Behind the Headlines Resisting Arab Oil Blackmail
Menu JTA Search

Behind the Headlines Resisting Arab Oil Blackmail

Download PDF for this date

President Nixon’s crash four-point legislative program to make the United States self-reliant in energy within five years was seen by some Western diplomats today as irrevocable determination by his administration to resist Arab blackmail with oil.

“The President has now told the Arabs twice in four days, ‘don’t try to bully us,'” according to a leading diplomatic authority on the Middle East. “The President seems to be making it as plain as possible that as America approaches its bicentennial it is not going to become a satellite of oil rich tyrants.”

There was some feeling that the President’s program, however, is only the beginning of a U.S. grand strategy towards reaching a Middle East settlement. The crux of the design is certainly to insure America’s energy requirements in the future and not be utterly dependent on foreign sources, Arab or other.

(In Jerusalem today Foreign Minister Abba Eban told the Cabinet that he considered U.S. plans to develop its own sources of energy to insure independence in that sphere as a move of global importance. He also stressed that the latest statements by Nixon and Dr. Kissinger indicate that there has been no essential change in U.S. policy toward Israel and the Arab states.)

However, involved in it are political elements Should the petroleum producing Arab states recognize the Administration will not be economically pressured into altering its position of support for Israel and therefore relax their oil offensive, the Administration will then turn openly towards Israel for some matching political concessions to reach an accommodation with its Arab neighbors.

Secretary of State-designate Dr. Henry Kissinger’s intention to consult with Arabs and Israelis at the UN General Assembly opening in New York Sept. 18 may be the opening gambit of the Nixon design.


In asking Congress yesterday to enact his program by the end of this year, the President said that he wants the U.S. to avoid being at “the mercy of any other nation by having its energy supplies suddenly cut off,” or “basically more important, cut off our energy.” The President did not name any country which might terminate its petroleum flow.

“We are going to do the very best we can to work out problems with the Mideastern countries or any other countries that may develop so that we can continue to have a flow of imports into the United States of oil products particularly,” Nixon said.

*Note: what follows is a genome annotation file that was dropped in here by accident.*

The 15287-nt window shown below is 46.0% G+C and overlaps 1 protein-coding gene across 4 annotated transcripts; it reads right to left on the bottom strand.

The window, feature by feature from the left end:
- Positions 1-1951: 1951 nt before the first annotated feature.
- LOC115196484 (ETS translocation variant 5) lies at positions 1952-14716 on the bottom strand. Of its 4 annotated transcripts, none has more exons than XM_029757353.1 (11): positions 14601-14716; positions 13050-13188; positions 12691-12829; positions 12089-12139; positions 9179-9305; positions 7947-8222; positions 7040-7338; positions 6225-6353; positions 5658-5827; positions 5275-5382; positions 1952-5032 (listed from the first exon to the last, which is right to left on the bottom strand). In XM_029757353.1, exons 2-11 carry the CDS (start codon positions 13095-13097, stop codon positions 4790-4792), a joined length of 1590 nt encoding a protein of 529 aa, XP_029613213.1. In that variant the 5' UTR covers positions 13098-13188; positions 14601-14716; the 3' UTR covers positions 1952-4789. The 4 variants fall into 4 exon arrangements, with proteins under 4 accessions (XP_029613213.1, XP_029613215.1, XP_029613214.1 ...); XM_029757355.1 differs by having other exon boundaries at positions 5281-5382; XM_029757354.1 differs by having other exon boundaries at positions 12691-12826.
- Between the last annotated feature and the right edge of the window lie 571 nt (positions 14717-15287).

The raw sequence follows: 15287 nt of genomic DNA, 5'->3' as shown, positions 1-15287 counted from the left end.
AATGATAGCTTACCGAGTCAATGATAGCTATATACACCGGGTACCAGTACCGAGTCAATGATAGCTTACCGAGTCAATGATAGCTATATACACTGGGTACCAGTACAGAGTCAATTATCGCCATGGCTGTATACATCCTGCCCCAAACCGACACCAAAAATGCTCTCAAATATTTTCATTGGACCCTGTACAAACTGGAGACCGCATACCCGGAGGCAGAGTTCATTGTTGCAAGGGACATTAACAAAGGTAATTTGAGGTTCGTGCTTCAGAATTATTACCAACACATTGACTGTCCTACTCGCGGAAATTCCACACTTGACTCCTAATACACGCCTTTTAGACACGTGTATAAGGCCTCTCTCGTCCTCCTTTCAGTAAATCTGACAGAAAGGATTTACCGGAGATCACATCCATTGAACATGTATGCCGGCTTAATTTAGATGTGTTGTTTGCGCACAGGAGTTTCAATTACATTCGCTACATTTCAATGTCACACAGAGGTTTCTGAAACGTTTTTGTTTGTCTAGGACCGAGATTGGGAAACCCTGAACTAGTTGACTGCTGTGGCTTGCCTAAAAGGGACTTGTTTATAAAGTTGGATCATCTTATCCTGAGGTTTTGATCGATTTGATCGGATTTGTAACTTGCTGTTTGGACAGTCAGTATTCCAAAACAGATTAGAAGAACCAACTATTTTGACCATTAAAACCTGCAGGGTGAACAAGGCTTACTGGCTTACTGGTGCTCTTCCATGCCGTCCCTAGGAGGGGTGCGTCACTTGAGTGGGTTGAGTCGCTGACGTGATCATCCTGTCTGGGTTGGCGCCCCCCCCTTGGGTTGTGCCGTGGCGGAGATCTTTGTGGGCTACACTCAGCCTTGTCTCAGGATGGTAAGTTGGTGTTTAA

The President’s legislative proposals concern advancement of the Alaska pipeline, development of deep water ports to have the capacity to bring in products from abroad, de-regulation of gas, new construction, drilling and refining, and “step up” U.S. development of peaceful uses of nuclear energy without resort to new legislation.

Nixon specifically downgraded “crisis” as a term for describing the U.S. energy situation. “We have heard a lot about a crisis” he said. “I don’t use that term because we do not face a crisis in that sense of the word.” He said that heating this winter might be “a problem” just as we “thought we faced a problem of gasoline this summer and the possibility of brownouts.” For the long term, he said, “the prospects for adequate energy for the United States are excellent.,, because of our enormous research capabilities.”

Nixon’s announcement followed a two-hour meeting with 16 major administration officials including Secretary of Treasury George Shultz, former Colorado Gov. John A. Love, the director for U.S. Energy Policy, and Dr. Kissinger. While Nixon said he would not put a timetable on the development of U.S. resources, Love told newsmen that he is thinking in terms of 3-5 years.

“Certainly we will even then be importing some oil,” from the Western hemisphere and “maybe certainly some still from the Middle East,” he said. But he expressed belief that “we can get to the point of self-sufficiency maybe in five years.” The thrust of the Administration’s program, particularly regarding the Middle East oil producing states, is according to Love “to make sure that we move beyond reliance.”

Founding Funders

The digitization of the JTA Archive would not have been possible without the generous support of the following donors:
  • The Gottesman Fund
  • Righteous Persons Foundation
  • Charles H. Revson Foundation
  • Elisa Spungen Bildner and Robert Bildner, in honor of Norma Spungen
  • George S. Blumenthal
  • Grace and Scott Offen Charitable Fund